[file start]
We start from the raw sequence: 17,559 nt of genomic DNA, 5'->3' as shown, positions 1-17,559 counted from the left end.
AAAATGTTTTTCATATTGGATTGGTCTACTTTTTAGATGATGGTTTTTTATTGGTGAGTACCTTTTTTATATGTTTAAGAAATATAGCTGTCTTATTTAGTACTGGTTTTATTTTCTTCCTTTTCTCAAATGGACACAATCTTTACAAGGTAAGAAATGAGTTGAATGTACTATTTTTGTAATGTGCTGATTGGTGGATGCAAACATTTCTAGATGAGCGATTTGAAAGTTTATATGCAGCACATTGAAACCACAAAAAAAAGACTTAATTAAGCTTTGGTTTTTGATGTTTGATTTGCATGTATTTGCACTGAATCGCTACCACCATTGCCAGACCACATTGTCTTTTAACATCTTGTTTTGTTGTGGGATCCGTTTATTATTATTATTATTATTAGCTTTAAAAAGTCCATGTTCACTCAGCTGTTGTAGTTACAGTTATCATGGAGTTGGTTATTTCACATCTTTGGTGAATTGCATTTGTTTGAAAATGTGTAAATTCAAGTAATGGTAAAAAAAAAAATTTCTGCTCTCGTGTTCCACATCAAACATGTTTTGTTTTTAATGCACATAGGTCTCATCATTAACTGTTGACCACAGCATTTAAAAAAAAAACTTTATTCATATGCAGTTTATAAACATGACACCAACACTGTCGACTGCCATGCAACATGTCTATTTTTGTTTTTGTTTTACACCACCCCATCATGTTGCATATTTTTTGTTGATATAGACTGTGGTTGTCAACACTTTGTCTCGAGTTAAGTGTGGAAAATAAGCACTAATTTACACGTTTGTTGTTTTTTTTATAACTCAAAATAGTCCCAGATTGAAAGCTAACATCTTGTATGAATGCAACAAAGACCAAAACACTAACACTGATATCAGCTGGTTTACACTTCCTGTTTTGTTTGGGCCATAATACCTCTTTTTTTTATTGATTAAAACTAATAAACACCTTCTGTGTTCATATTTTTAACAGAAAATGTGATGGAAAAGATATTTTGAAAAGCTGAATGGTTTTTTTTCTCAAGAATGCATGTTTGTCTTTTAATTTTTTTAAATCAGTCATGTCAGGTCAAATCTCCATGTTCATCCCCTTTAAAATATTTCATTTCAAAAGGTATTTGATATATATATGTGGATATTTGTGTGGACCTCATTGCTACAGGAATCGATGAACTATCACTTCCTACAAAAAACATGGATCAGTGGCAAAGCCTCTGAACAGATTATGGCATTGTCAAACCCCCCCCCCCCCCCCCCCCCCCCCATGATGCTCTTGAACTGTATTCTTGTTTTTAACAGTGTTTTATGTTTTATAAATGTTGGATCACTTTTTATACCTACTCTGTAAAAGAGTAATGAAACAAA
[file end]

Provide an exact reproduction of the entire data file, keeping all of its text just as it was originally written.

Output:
We start from the raw sequence: 17,559 nt of genomic DNA, 5'->3' as shown, positions 1-17,559 counted from the left end.
AAAATGTTTTTCATATTGGATTGGTCTACTTTTTAGATGATGGTTTTTTATTGGTGAGTACCTTTTTTATATGTTTAAGAAATATAGCTGTCTTATTTAGTACTGGTTTTATTTTCTTCCTTTTCTCAAATGGACACAATCTTTACAAGGTAAGAAATGAGTTGAATGTACTATTTTTGTAATGTGCTGATTGGTGGATGCAAACATTTCTAGATGAGCGATTTGAAAGTTTATATGCAGCACATTGAAACCACAAAAAAAAGACTTAATTAAGCTTTGGTTTTTGATGTTTGATTTGCATGTATTTGCACTGAATCGCTACCACCATTGCCAGACCACATTGTCTTTTAACATCTTGTTTTGTTGTGGGATCCGTTTATTATTATTATTATTATTAGCTTTAAAAAGTCCATGTTCACTCAGCTGTTGTAGTTACAGTTATCATGGAGTTGGTTATTTCACATCTTTGGTGAATTGCATTTGTTTGAAAATGTGTAAATTCAAGTAATGGTAAAAAAAAAAATTTCTGCTCTCGTGTTCCACATCAAACATGTTTTGTTTTTAATGCACATAGGTCTCATCATTAACTGTTGACCACAGCATTTAAAAAAAAAACTTTATTCATATGCAGTTTATAAACATGACACCAACACTGTCGACTGCCATGCAACATGTCTATTTTTGTTTTTGTTTTACACCACCCCATCATGTTGCATATTTTTTGTTGATATAGACTGTGGTTGTCAACACTTTGTCTCGAGTTAAGTGTGGAAAATAAGCACTAATTTACACGTTTGTTGTTTTTTTTATAACTCAAAATAGTCCCAGATTGAAAGCTAACATCTTGTATGAATGCAACAAAGACCAAAACACTAACACTGATATCAGCTGGTTTACACTTCCTGTTTTGTTTGGGCCATAATACCTCTTTTTTTTATTGATTAAAACTAATAAACACCTTCTGTGTTCATATTTTTAACAGAAAATGTGATGGAAAAGATATTTTGAAAAGCTGAATGGTTTTTTTTCTCAAGAATGCATGTTTGTCTTTTAATTTTTTTAAATCAGTCATGTCAGGTCAAATCTCCATGTTCATCCCCTTTAAAATATTTCATTTCAAAAGGTATTTGATATATATATGTGGATATTTGTGTGGACCTCATTGCTACAGGAATCGATGAACTATCACTTCCTACAAAAAACATGGATCAGTGGCAAAGCCTCTGAACAGATTATGGCATTGTCAAACCCCCCCCCCCCCCCCCCCCCCCCCATGATGCTCTTGAACTGTATTCTTGTTTTTAACAGTGTTTTATGTTTTATAAATGTTGGATCACTTTTTATACCTACTCTGTAAAAGAGTAATGAAACAAA